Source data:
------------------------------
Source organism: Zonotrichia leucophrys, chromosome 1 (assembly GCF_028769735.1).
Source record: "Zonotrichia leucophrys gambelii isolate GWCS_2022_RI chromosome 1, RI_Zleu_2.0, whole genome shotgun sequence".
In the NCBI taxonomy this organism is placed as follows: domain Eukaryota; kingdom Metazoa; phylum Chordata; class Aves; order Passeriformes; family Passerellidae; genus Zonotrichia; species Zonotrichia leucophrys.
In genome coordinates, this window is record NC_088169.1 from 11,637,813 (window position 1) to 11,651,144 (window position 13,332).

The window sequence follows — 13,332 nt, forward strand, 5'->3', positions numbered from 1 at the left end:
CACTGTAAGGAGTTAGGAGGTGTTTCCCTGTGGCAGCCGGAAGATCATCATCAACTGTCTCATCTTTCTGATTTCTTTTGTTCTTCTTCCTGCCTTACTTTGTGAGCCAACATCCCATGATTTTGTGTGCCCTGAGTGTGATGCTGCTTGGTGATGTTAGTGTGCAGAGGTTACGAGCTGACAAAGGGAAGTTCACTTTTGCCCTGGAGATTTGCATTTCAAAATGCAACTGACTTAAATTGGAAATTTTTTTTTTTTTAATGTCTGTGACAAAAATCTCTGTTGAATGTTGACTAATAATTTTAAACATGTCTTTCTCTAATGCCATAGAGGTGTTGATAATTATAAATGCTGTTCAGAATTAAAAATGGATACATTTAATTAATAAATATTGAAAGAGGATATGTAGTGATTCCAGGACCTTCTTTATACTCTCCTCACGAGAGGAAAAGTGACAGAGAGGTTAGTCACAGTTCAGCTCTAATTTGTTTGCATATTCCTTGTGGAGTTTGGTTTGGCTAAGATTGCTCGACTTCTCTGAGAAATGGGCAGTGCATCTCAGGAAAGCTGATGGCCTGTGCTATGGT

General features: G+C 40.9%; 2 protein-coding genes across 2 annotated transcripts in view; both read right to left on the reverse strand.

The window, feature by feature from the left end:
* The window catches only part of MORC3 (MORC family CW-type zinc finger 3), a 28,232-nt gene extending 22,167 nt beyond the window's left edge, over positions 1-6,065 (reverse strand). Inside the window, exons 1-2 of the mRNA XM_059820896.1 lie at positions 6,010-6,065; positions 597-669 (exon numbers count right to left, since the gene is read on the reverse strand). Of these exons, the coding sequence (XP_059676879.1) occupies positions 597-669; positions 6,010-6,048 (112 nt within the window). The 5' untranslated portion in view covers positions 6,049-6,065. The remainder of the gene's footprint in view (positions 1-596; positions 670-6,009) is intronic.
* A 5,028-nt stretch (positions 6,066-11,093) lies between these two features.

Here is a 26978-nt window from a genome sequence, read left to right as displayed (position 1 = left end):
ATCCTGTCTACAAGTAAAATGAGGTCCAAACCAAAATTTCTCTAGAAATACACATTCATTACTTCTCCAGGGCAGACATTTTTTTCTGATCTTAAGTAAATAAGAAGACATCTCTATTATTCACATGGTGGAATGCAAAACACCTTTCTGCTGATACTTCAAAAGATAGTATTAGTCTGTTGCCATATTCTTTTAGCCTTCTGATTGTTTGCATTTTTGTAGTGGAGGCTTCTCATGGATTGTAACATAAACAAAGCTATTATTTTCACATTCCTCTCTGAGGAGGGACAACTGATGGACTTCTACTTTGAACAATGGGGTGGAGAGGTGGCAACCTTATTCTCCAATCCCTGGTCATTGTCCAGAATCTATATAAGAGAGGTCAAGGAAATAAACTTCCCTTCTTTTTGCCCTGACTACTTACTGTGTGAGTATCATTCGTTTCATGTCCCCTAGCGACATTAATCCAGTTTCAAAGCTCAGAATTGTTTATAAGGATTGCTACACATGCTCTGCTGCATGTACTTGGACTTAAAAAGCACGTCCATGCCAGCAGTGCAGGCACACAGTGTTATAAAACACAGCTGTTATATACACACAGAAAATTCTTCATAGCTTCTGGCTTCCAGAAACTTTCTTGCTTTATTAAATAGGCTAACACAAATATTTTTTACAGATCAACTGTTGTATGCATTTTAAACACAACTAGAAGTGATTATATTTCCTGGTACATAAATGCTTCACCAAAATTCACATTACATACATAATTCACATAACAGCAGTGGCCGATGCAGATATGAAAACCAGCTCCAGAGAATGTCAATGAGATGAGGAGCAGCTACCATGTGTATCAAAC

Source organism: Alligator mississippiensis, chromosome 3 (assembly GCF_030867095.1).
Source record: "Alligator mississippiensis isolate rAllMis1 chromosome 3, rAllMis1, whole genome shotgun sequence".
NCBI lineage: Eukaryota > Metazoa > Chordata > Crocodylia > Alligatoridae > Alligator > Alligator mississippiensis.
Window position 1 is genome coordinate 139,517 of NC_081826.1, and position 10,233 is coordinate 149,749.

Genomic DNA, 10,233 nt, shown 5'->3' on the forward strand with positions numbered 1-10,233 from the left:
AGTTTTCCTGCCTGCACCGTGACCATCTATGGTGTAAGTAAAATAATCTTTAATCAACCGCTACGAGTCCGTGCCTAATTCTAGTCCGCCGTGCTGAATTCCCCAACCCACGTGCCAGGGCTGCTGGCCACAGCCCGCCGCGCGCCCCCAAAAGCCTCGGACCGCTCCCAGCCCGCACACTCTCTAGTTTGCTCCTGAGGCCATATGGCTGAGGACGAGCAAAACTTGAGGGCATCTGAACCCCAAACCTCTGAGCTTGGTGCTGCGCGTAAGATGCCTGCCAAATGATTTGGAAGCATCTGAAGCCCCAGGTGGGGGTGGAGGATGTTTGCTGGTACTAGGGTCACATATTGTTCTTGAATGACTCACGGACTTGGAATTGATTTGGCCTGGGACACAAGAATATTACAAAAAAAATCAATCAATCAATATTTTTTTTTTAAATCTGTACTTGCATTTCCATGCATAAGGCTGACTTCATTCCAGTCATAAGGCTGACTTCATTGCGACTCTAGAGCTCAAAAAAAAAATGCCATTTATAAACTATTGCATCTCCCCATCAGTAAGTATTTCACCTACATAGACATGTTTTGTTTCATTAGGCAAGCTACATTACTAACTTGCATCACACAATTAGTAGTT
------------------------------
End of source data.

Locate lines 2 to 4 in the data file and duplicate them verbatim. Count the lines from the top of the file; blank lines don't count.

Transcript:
Source record: "Zonotrichia leucophrys gambelii isolate GWCS_2022_RI chromosome 1, RI_Zleu_2.0, whole genome shotgun sequence".
In the NCBI taxonomy this organism is placed as follows: domain Eukaryota; kingdom Metazoa; phylum Chordata; class Aves; order Passeriformes; family Passerellidae; genus Zonotrichia; species Zonotrichia leucophrys.
In genome coordinates, this window is record NC_088169.1 from 11,637,813 (window position 1) to 11,651,144 (window position 13,332).